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Respiratory function and immunological reactions in sisal workers.

Zuskin E; Kanceljak B; Mustajbegovic J; Schachter EN; Kern J
Int Arch Occup Environ Health 1994 May; 66(1):37-42
Respiratory function and immunological reactions in Croatian sisal textile workers were investigated. The first study was in 1972, and included 50 women (90% of the mill workers). A group of 32 unexposed female office workers served as comparisons. Of the sisal workers, 20 were available for a followup study in 1991, and 30 female office workers served as controls. Respiratory symptoms recorded were chronic cough or phlegm, chronic bronchitis, dyspnea, occupational asthma, and byssinosis. Ventilatory capacity measurements were taken, and skin prick tests were performed against various allergens. Airborne dust was sampled. Results showed that there were no significant differences in chronic respiratory symptoms between the two groups, except for chest tightness (sisal 24.0%, control 0%). Two sisal subjects had typical symptoms of occupational asthma. The followup study revealed significantly higher prevalences of chronic cough, dyspnea, chest tightness, and nasal catarrh. No typical case of byssinosis was available for followup. Of acute symptoms in these subjects, highest prevalences were of chest tightness, cough, and eye irritation (60.0%), followed by dry throat and irritation (45%), dyspnea (35%), bleeding, nasal secretion, and headache (20%). Higher prevalences of all the symptoms were recorded from the sisal workers as against the comparisons. Ventilatory capacity showed statistically significant across shift reductions for forced vital capacity and 1 second forced expiratory volume on Monday and the following Thursday. Immunological tests showed positive skin reactions to sisal extract in 10% versus 5.7% in controls. Increased immunoglobulin-E levels were recorded in two sisal workers. Reactions to house dust were recorded, but sisal workers were negative to jute extract, molds, or cotton. Dust concentrations were 1.918mg/m3 and 1.890mg/m3 in initial and followup studies, both levels being considerably below those recorded in other types of textile mills in Croatia. The authors conclude that there is an excess of respiratory symptoms and lung function abnormalities at the mill, and that symptom severity increases with length of exposure.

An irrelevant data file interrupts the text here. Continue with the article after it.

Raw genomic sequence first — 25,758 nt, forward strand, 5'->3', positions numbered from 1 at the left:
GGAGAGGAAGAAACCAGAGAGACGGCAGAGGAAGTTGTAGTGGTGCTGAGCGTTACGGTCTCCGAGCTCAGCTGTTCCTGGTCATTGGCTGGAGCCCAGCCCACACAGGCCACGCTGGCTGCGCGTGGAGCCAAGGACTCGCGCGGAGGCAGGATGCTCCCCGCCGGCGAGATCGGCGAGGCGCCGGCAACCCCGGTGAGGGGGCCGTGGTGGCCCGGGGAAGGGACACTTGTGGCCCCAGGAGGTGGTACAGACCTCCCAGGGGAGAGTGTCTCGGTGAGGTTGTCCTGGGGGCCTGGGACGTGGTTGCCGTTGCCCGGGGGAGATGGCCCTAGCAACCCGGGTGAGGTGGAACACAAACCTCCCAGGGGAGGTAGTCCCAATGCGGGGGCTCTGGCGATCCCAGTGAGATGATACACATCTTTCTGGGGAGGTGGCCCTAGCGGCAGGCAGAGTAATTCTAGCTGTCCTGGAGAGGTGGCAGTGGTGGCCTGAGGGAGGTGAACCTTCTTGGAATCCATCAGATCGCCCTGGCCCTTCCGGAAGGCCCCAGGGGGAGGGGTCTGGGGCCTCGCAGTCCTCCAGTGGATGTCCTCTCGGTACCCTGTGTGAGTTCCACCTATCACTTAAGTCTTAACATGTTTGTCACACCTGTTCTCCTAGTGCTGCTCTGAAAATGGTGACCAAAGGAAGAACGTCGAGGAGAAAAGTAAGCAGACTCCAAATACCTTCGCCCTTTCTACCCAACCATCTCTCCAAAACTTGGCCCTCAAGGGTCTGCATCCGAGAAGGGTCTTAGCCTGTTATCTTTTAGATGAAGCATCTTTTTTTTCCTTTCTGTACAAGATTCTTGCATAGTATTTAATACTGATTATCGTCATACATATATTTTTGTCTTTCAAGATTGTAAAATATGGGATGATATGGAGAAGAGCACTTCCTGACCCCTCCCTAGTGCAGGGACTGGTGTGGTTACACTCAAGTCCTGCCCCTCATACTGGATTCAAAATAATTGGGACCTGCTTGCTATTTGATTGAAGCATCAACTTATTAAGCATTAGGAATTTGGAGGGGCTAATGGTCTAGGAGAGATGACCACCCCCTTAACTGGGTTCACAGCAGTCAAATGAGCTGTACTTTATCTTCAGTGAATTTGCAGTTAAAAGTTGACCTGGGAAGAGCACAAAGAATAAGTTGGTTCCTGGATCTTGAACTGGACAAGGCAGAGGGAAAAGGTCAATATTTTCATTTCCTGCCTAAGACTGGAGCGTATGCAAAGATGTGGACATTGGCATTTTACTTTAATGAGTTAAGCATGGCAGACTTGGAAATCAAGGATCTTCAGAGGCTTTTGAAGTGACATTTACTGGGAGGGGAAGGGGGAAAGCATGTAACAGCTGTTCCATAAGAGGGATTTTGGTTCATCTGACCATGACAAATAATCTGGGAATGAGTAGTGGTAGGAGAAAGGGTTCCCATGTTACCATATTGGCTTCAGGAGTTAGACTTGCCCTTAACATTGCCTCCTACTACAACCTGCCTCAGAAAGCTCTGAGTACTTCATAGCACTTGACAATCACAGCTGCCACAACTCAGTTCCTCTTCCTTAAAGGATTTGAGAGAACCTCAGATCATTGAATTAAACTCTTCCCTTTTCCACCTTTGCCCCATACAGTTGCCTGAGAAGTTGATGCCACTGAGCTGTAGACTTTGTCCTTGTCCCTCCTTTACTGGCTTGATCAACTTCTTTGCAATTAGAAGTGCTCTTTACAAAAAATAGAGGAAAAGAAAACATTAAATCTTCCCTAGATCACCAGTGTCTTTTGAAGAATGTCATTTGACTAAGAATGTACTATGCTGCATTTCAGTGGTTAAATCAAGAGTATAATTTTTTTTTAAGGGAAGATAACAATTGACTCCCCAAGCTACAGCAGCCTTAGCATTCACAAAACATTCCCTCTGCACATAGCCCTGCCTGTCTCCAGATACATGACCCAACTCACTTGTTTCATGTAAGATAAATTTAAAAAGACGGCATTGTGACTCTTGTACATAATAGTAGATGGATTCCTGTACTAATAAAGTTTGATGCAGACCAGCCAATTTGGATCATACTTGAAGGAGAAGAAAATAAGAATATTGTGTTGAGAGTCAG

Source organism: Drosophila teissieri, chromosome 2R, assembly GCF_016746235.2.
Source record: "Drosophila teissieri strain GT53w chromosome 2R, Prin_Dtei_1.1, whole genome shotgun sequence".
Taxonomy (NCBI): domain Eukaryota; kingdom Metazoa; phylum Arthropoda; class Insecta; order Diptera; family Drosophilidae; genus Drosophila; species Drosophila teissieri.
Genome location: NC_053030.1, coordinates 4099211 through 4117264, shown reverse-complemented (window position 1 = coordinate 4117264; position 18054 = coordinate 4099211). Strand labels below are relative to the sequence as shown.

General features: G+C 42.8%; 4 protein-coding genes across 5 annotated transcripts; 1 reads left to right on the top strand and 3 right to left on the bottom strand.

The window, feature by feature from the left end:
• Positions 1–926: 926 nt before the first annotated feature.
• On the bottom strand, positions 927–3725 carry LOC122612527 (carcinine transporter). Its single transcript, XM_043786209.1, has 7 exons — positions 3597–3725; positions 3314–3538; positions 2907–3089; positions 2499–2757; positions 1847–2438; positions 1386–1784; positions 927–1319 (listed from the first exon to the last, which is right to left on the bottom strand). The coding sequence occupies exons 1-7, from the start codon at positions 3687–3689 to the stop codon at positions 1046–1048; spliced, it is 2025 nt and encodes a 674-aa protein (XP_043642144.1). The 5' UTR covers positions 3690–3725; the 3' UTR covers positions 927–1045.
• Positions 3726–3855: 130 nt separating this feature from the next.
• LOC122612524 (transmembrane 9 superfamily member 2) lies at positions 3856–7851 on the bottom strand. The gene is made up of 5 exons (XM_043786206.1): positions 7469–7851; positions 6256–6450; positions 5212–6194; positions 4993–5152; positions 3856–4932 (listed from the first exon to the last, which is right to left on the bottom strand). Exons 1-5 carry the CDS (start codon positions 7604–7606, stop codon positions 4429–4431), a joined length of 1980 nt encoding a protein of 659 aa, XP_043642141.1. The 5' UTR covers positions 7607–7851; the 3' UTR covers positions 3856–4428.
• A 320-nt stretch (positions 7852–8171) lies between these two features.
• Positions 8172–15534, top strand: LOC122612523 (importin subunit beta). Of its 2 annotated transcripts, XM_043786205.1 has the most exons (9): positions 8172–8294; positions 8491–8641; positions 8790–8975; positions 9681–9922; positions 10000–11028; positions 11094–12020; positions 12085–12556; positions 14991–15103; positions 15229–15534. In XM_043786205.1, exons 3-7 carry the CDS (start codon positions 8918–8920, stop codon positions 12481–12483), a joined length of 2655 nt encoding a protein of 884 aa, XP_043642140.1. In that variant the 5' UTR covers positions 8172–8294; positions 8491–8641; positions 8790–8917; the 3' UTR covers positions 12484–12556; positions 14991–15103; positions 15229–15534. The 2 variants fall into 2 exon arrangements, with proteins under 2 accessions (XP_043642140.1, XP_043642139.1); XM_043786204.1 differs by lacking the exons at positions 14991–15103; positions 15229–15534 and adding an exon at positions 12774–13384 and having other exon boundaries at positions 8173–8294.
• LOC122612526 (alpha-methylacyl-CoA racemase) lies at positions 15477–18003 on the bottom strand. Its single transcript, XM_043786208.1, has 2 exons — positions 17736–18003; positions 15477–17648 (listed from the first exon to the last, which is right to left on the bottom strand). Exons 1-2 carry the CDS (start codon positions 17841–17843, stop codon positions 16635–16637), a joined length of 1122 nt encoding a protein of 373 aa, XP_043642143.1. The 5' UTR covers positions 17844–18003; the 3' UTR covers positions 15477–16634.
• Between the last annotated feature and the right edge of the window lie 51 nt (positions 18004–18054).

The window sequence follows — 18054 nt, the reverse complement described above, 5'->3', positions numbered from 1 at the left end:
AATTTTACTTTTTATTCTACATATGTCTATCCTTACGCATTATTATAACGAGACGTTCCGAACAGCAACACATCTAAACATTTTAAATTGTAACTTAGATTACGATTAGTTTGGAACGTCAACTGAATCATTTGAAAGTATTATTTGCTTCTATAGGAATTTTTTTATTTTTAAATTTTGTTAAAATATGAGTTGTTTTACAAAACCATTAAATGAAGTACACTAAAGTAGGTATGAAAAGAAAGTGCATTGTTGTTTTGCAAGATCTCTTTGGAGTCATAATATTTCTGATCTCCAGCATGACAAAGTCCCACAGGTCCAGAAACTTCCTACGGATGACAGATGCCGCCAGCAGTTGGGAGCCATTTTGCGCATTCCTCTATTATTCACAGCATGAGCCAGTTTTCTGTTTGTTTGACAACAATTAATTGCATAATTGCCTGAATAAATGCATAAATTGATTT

NIOSH-Publication; NIOSH-Grant; Pulmonary-system-disorders; Allergies; Bronchial-asthma; Epidemiology; Textile-workers; Immunologic-disorders; Lung-irritants; Occupational-diseases; Occupational-exposure; Respiratory-hypersensitivity; Textiles-industry
Medicine Mount Sinai Medical Center One Gustave L Levy Place New York, N Y 10029
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International Archives of Occupational and Environmental Health
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Mount Sinai School of Medicine, New York, New York
Page last reviewed: October 5, 2020
Content source: National Institute for Occupational Safety and Health Education and Information Division